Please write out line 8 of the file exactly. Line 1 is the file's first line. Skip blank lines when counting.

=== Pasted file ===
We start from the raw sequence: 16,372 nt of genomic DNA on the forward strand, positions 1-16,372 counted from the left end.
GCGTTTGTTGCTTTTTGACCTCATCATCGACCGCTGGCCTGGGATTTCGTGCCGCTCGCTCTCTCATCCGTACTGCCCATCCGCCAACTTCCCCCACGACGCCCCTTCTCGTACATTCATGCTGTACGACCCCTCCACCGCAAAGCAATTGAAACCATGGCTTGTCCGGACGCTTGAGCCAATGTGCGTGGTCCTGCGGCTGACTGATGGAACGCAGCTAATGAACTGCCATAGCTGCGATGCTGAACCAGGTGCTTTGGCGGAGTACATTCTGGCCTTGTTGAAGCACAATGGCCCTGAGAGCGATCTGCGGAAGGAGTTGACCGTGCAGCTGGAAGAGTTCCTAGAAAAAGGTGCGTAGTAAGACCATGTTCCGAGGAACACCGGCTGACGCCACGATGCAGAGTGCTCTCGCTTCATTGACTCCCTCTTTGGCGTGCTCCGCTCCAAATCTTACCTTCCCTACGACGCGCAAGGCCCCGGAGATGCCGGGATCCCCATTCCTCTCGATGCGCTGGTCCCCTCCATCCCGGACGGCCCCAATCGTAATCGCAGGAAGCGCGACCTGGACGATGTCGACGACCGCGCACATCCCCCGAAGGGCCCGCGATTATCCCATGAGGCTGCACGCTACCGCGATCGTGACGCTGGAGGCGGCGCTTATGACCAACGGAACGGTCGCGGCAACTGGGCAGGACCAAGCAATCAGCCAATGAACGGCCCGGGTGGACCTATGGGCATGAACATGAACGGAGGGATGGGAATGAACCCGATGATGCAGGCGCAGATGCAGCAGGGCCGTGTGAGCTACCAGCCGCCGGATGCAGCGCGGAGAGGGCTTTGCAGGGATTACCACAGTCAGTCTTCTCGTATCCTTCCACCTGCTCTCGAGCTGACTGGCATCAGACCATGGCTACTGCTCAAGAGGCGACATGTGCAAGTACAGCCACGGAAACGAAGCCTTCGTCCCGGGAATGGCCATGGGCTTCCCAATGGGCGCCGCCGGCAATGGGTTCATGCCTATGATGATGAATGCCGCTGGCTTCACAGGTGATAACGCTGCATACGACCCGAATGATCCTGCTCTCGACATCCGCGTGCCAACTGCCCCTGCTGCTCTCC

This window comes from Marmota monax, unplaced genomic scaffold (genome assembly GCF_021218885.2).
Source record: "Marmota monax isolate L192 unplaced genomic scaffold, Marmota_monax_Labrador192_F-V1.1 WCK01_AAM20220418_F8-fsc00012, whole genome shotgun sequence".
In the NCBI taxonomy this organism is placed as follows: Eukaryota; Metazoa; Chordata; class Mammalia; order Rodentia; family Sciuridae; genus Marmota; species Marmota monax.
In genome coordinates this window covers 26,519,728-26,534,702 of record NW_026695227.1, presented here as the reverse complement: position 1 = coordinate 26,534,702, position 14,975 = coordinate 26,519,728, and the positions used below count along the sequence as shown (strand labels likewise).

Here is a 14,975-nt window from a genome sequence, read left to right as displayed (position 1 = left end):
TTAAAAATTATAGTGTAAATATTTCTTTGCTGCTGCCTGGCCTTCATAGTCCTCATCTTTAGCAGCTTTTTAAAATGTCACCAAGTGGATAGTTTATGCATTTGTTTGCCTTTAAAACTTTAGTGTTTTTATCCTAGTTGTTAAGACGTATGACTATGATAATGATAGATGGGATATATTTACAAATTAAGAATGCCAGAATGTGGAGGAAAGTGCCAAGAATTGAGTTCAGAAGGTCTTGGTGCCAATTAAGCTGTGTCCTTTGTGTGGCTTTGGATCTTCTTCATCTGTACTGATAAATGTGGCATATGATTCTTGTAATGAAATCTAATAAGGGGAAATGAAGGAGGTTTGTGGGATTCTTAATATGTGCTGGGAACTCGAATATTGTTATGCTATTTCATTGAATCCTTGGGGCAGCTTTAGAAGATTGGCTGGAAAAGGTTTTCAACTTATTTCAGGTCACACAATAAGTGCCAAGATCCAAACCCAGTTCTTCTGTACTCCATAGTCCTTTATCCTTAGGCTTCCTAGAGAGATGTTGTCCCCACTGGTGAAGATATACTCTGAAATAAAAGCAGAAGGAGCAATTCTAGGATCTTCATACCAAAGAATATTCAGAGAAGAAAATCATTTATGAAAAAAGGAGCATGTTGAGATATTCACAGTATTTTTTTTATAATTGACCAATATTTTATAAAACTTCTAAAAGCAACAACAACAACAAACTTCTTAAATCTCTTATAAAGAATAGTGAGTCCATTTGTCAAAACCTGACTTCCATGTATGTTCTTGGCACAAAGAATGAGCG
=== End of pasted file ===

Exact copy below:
TTAAAAATTATAGTGTAAATATTTCTTTGCTGCTGCCTGGCCTTCATAGTCCTCATCTTTAGCAGCTTTTTAAAATGTCACCAAGTGGATAGTTTATGCATTTGTTTGCCTTTAAAACTTTAGTGTTTTTATCCTAGTTGTTAAGACGTATGACTATGATAATGATAGATGGGATATATTTACAAATTAAGAATGCCAGAATGTGGAGGAAAGTGCCAAGAATTGAGTTCAGAAGGTCTTGGTGCCAATTAAGCTGTGTCCTTTGTGTGGCTTTGGATCTTCTTCATCTGTACTGATAAATGTGGCATATGATTCTTGTAATGAAATCTAATAAGGGGAAATGAAGGAGGTTTGTGGGATTCTTAATATGTGCTGGGAACTCGAATATTGTTATGCTATTTCATTGAATCCTTGGGGCAGCTTTAGAAGATTGGCTGGAAAAGGTTTTCAACTTATTTCAGGTCACACAATAAGTGCCAAGATCCAAACCCAGTTCTTCTGTACTCCATAGTCCTTTATCCTTAGGCTTCCTAGAGAGATGTTGTCCCCACTGGTGAAGATATACTCTGAAATAAAAGCAGAAGGAGCAATTCTAGGATCTTCATACCAAAGAATATTCAGAGAAGAAAATCATTTATGAAAAAAGGAGCATGTTGAGATATTCACAGTATTTTTTTTATAATTGACCAATATTTTATAAAACTTCTAAAAGCAACAACAACAACAAACTTCTTAAATCTCTTATAAAGAATAGTGAGTCCATTTGTCAAAACCTGACTTCCATGTATGTTCTTGGCACAAAGAATGAGCG